It’s my pleasure to interview Greg Trutner, author of the recently published article in Cliché magazine entitled “Is Vinyl Dead?” Read on and I think you will discover that what Greg has to say here is just as interesting as what he has to say in his magazine article.
Thomas D. Taylor
1.) Author’s name:
2.) Most recent publication:
3.) Give us a brief summary of the article.
4.) What motivated you to write this article?
I wrote it because I was inspired by an NBC ad on Roku about a vinyl collector and the re-release of Wings over America by Paul McCartney (my favorite musician) as vinyl.
5.) How did you manage to get it published?
I took an internship with Cliché and was originally a copy editor. Once I figured out that I could write for a pop culture magazine, I started to write like crazy.
6.) What got you interested in writing in the first place?
Well, I always knew I had the passion for writing. I wrote fiction a long time ago (37 pages of it before I realized it had been done before) about different characters living through time. And I also wrote stories of my video games. But it was really Elyse Bruce, whom you’ve interviewed before, that really encouraged me to cultivate my talent. I owe her a lot for that. I now write whenever I go out. I have a pad of paper for my work-related stuff, a black notebook with the silver-ish cardboard ribbon still on it for my nonfiction blog, and a soft cover, black notebook for my fiction blog.
7.) What other things are you writing right now?
I hope to have some of my stuff put up for a start up company. It’s a company that insures businesses that use “the cloud.” It does have a blog, and hopefully my boss will let some of my articles–written on the side, for fun (writing also helps me understand concepts), go up on the website. When/if they do, I will be sure to let you know.
8.) I heard you write some interesting blogs. Can you tell me more about them?
One of them is is a nonfiction blog, called Political Musings. You can find it at Mutanatia.blogspot.com. This is my “call it as I see it” blog. I write through my own lens about how I view the world of politics, and cry fair and foul for both the left and the right, and even skewer the media when I get the chance.
The other one is a fiction blog, called Mutanatian Politics. It’s sort of a farce–though I didn’t really intend it to be that way when I first started writing it–on modern politics. You have four different parties–the Conservatives United Party (the one I am currently writing about), the Progressivists, the K’Vin (what are they? You’ll have to read to find out!), and the Traditionalists. Each part has different aims, and I’m planning on writing more about the country as well.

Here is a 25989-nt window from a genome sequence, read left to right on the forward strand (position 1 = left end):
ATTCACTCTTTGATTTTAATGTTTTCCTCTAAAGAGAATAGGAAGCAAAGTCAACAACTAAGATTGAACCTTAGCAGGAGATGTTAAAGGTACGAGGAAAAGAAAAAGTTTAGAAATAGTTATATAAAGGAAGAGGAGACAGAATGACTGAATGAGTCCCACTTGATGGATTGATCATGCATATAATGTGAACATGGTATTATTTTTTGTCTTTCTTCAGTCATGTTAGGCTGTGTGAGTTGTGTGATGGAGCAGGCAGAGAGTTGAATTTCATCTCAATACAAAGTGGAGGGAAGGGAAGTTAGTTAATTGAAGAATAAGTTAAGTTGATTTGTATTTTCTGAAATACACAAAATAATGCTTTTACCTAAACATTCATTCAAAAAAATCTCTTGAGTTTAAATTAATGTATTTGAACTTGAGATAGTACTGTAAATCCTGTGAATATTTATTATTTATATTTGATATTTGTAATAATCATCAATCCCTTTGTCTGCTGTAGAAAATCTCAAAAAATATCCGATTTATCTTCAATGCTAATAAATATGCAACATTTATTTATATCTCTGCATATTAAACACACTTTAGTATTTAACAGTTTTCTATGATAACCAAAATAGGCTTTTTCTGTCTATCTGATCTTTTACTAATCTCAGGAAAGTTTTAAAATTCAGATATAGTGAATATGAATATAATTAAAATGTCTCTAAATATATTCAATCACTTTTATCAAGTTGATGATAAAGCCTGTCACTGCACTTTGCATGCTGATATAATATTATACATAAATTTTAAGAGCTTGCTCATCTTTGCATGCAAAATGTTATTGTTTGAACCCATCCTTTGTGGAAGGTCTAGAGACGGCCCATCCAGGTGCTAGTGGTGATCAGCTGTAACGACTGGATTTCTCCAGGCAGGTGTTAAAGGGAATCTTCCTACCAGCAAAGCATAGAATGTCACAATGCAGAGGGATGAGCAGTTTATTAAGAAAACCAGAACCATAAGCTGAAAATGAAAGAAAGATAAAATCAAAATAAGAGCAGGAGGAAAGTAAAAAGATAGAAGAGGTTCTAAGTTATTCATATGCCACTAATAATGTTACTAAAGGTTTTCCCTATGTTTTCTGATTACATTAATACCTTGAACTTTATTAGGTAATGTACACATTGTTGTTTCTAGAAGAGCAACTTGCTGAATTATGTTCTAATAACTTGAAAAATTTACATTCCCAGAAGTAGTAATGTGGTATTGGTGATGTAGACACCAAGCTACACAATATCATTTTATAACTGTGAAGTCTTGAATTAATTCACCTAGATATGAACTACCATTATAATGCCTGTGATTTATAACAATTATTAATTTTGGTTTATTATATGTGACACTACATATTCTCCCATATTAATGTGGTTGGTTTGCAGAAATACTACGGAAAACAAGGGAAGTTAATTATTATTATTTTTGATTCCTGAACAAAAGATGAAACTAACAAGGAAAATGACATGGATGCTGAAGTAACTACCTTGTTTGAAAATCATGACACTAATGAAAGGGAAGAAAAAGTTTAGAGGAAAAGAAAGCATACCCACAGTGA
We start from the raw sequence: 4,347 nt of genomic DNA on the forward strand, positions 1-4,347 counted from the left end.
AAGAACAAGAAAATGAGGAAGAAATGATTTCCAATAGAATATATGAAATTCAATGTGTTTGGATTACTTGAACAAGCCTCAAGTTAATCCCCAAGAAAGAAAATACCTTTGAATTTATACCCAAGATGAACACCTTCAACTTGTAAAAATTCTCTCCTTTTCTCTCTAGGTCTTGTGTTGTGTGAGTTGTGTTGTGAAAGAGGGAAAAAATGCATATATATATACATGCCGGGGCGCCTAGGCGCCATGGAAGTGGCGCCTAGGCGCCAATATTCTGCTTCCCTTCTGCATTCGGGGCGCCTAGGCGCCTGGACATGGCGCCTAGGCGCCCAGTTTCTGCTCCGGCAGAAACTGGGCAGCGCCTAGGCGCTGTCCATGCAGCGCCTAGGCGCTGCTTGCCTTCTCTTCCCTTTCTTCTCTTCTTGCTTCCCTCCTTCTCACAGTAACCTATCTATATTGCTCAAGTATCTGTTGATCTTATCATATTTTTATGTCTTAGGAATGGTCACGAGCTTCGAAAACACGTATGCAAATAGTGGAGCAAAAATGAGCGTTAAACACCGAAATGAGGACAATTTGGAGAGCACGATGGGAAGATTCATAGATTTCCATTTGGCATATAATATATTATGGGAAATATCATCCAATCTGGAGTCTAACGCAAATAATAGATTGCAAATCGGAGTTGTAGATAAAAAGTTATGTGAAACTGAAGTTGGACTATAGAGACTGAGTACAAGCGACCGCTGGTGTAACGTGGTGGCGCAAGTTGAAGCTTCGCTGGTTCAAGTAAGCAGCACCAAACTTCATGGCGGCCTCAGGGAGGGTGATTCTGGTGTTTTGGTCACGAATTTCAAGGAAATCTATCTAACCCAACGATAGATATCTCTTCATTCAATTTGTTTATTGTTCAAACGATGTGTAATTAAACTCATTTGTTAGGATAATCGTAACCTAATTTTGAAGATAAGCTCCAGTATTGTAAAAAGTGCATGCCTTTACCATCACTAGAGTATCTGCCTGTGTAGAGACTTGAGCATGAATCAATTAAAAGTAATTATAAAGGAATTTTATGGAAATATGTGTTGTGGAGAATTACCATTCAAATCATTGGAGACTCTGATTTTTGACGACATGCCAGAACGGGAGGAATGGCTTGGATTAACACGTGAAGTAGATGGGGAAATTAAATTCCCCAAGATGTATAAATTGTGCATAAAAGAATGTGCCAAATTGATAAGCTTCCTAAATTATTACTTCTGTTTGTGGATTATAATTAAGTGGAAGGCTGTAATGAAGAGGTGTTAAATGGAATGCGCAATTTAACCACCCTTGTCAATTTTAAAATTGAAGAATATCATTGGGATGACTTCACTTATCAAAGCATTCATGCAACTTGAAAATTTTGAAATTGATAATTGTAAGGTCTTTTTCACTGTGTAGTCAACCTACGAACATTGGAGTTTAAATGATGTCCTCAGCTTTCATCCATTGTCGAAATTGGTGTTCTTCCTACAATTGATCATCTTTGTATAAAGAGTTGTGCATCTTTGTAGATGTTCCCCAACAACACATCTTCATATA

I also write, mainly for me, a sports blog based on video games I play.
9.) What is it about politics that you find so interesting?
Politics, for me, is really the “art of people watching.” If you watch politics enough, you can see the “messages behind the message.”
10.) When did you first become interested in politics?
I always liked politics, beginning from when I was about 4 or 5. My dad tells me I loved watching the Gulf War on TV. In middle school, my favorite book to read was Tora! Tora! Tora! In high school, I loved talking politics with my teachers. And In college, I followed the elections very closely–not to mention I majored in political science and history (I was a double major) at my alma mater.
11.) What did you do to educate yourself about local, national, international, and global politics?
Local: Local I haven’t really gotten much information on. But what I do know is that our town supervisor is not informed as well as he should be. I also took a class on local politics.
National: I took courses on the supreme court, congress, and the presidency.
International: I took classes like “intro to international relations,” and so on. I also read both Foreign Affairs and The Economist. I also subscribe to various international sources of news.
Global: I took a class on international organizations, learned a lot about the UN when I was in college, and studied the charter of ASEAN–and that was all in just one course.
12.) What is it you’d like to teach others about politics?
I’d like to teach them that politics isn’t a game, unlike what the media says. Politics is a real system that really affects a lot of people, just by virtue of them being American citizens. I also like to spotlight when politicians are clearly interested in themselves, rather than the people they are supposed to represent.
13.) What are you looking to do in the future as far as writing goes?
I’m definitely looking to finish the politics election in Mutanatia, and show more of everyday life there, and possibly turn it into an ebook. I definitely want to publish some of my academic papers as well.
14.) What kids of academic papers did you have in mind? In other words, on what subjects?
I have a bunch of papers on different topics in politics, ranging from book reviews by different authors (both Liberal and Conservative) to responses to articles I’ve seen in magazines, to concept-type papers, where I simply explain the concept, again, all in politics.
15.) What do you feel you have to say on those subjects that other people haven’t already said?
I feel that my analysis brings with it a new perspective. Since I’m not tacked down on one political viewpoint. I tend to lean left, but there are times when I lean right. I’m also not firmly in the Democrats’ camp, either. I tend to comment on the system and what goes on in the system and how to constructively change it, rather than lament it and rail against it like I’ve seen so many politicians do.
16) Do you have any advice you’d like to give to other writers who are just getting started? If so, what is it?
Follow your passion, where ever it may lead you.
Thanks Greg, for your insights, and we look forward to seeing more of your publications in the future.